Correction: Facebook Does Not Make You Stupid

We blogged a while back about some research suggesting Facebook use was correlated with low grades. Well, one Facebook-using professor named Eszter Hargittai thought the data looked fishy. So did Josh Pasek, a graduate student who got in touch with Hargittai — through Facebook, of course — and asked if she’d like to work on a paper with him challenging the earlier findings. Their paper, written with Eian More, has just been published. Analyzing a larger sample size than the original study did, the authors found no correlation at all between Facebook use and G.P.A. In defense of her work, the original study’s author, Aryn C. Karpinski, told the Chronicle of Higher Education: “I completely acknowledge the limitations of my research. What I found is so exploratory — people need to chill out.” [%comments]


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  1. Julie333w says:

    I love it when researchers use technical jargon like “chill out” to defend their work.

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  2. Andrew says:

    OK so technically Facebook may not make you stupid. But after a while of reading that your “friends” just made a salad or what rock star or 80’s icon they are most like, or how many points they have in Mafia Wars, you can feel brain cells dying from the creeping banality.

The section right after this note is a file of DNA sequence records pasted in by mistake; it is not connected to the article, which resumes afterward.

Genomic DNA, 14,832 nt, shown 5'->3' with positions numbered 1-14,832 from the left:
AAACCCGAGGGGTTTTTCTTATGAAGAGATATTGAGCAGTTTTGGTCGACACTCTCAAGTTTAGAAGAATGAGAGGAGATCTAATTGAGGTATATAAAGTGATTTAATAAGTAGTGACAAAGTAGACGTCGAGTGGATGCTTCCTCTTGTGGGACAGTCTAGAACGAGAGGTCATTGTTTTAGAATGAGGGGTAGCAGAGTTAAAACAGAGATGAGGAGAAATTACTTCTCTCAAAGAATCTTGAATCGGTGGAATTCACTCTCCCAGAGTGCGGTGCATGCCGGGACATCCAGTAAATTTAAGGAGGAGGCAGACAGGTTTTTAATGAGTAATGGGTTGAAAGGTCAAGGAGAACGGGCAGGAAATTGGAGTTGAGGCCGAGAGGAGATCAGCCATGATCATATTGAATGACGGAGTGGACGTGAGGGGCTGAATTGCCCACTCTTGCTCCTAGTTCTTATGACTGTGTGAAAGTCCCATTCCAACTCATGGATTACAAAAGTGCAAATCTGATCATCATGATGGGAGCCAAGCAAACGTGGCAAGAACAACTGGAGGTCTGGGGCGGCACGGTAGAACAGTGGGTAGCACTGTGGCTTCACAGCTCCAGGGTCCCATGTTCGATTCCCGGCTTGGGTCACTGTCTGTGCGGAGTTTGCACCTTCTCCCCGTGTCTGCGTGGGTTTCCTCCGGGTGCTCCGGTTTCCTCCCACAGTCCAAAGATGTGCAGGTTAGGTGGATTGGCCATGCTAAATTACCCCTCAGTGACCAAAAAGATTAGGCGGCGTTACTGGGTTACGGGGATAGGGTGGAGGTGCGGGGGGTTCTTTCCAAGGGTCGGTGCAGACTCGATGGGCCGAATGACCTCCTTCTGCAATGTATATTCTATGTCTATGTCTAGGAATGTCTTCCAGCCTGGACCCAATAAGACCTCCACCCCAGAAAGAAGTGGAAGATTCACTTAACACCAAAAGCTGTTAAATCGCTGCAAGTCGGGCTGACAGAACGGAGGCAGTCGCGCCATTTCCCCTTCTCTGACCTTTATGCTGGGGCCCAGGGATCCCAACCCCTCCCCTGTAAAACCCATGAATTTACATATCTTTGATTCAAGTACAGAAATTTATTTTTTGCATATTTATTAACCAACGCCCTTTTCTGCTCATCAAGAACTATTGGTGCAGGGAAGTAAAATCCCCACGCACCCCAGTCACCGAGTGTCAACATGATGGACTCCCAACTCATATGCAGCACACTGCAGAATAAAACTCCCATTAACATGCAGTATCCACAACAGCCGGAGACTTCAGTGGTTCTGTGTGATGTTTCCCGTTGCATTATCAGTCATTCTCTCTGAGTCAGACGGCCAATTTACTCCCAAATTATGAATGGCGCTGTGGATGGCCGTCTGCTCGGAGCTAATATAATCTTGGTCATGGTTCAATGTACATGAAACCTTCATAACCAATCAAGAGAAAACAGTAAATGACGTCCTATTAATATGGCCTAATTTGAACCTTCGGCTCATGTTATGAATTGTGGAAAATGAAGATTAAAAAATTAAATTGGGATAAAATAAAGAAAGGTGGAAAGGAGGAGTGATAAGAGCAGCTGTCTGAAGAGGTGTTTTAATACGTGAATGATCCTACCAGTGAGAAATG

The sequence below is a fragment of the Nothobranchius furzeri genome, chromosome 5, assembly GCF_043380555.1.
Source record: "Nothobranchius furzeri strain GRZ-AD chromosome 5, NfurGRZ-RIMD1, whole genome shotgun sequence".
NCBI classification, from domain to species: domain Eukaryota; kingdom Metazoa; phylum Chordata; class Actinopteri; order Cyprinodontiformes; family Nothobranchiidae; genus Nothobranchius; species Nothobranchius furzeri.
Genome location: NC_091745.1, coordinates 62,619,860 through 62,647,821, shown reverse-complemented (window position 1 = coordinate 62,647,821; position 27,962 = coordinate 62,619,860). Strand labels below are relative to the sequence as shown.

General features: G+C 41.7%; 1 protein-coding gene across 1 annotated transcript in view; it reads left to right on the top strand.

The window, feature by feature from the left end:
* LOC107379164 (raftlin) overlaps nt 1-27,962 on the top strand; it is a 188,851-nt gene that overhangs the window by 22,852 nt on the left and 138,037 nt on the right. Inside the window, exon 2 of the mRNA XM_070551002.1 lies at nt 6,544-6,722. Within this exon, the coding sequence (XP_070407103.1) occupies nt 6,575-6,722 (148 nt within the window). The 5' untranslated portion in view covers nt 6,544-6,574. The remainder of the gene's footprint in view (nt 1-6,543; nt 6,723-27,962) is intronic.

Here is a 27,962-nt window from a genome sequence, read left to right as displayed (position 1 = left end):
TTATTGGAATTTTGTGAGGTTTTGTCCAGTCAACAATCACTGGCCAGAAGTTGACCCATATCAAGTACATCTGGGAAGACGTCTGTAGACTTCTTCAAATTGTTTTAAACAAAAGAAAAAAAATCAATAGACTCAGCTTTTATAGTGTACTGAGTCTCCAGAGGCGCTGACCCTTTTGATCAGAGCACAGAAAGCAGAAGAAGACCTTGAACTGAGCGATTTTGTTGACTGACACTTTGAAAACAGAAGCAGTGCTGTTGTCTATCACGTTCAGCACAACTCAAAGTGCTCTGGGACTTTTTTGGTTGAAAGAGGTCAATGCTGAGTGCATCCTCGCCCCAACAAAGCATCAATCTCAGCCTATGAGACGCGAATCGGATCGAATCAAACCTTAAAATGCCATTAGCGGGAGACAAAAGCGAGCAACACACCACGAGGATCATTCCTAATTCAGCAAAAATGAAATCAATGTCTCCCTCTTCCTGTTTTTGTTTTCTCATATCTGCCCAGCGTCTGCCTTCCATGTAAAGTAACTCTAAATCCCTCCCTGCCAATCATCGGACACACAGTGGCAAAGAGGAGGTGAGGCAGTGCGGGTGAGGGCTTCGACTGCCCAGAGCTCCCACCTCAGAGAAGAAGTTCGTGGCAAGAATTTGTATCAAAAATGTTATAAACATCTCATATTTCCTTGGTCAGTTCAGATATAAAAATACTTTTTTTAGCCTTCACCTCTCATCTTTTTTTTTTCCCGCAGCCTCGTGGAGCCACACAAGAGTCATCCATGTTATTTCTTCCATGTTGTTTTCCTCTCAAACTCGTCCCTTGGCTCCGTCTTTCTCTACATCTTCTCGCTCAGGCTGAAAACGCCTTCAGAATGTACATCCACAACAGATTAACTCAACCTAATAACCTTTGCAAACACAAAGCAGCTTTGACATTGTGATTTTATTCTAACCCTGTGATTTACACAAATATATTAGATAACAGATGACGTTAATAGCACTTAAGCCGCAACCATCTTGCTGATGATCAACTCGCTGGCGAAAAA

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  3. Liz D says:

    I’m just really tired of baby-boomers claiming that new technology and trends are somehow ruining our youth or society.

    Everyone just needs to stop worrying about facebook and cell phones and TV and video games and all that. Kids are both as smart and as stupid as they ever were.

    It’s the future, get used to it.

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  4. JonA says:

    The original study author is right. The results weren’t her fault, the poor reporting is thanks to the media that is unable to report accurately on scientific studies.

    But science moves on, replication and refinement of experiments win! But I doubt these results will grab any media headlines, so the public’s state of being misinformed will be sustained. Media = poor at reporting science.

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  5. Brent says:

    #2 said everything that needs to be said. No one else should comment

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  6. sunny says:

    I agree with JonA, just the title of this article is misleading. Correlation is not ncessarily causality.

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  7. EP says:

    Next time I get a bad review back from a journal, I’m going to tell the reviewers that they need to ‘chill out.’

    Seriously though, hypotheses are made to be disproven. That’s science.

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  8. Eric H says:

    Correct me if I’m wrong, but isn’t it true that either study would only show correlation, and not causation? I know it seems like just a matter of how you frame the issue, but it has big implications.

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